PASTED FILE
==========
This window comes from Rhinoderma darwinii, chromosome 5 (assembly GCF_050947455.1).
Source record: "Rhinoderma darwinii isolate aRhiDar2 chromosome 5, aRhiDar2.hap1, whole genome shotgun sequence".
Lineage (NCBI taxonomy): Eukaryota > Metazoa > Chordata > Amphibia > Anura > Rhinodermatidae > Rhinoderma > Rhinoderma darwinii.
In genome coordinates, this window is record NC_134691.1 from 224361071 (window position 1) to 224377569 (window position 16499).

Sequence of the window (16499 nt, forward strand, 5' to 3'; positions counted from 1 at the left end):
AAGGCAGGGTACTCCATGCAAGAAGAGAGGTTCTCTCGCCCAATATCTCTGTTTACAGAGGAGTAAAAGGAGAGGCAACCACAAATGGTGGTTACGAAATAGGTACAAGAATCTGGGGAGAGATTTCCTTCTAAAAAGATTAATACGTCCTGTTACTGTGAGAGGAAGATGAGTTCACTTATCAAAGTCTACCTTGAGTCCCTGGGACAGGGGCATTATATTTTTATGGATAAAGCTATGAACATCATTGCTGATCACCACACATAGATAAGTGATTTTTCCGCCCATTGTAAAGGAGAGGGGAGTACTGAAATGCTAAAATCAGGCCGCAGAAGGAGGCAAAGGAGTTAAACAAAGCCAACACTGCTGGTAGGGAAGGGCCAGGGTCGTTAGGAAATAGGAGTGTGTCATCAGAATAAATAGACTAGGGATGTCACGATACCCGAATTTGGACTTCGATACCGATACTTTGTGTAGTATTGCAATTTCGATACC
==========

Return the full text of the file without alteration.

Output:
This window comes from Rhinoderma darwinii, chromosome 5 (assembly GCF_050947455.1).
Source record: "Rhinoderma darwinii isolate aRhiDar2 chromosome 5, aRhiDar2.hap1, whole genome shotgun sequence".
Lineage (NCBI taxonomy): Eukaryota > Metazoa > Chordata > Amphibia > Anura > Rhinodermatidae > Rhinoderma > Rhinoderma darwinii.
In genome coordinates, this window is record NC_134691.1 from 224361071 (window position 1) to 224377569 (window position 16499).

Sequence of the window (16499 nt, forward strand, 5' to 3'; positions counted from 1 at the left end):
AAGGCAGGGTACTCCATGCAAGAAGAGAGGTTCTCTCGCCCAATATCTCTGTTTACAGAGGAGTAAAAGGAGAGGCAACCACAAATGGTGGTTACGAAATAGGTACAAGAATCTGGGGAGAGATTTCCTTCTAAAAAGATTAATACGTCCTGTTACTGTGAGAGGAAGATGAGTTCACTTATCAAAGTCTACCTTGAGTCCCTGGGACAGGGGCATTATATTTTTATGGATAAAGCTATGAACATCATTGCTGATCACCACACATAGATAAGTGATTTTTCCGCCCATTGTAAAGGAGAGGGGAGTACTGAAATGCTAAAATCAGGCCGCAGAAGGAGGCAAAGGAGTTAAACAAAGCCAACACTGCTGGTAGGGAAGGGCCAGGGTCGTTAGGAAATAGGAGTGTGTCATCAGAATAAATAGACTAGGGATGTCACGATACCCGAATTTGGACTTCGATACCGATACTTTGTGTAGTATTGCAATTTCGATACC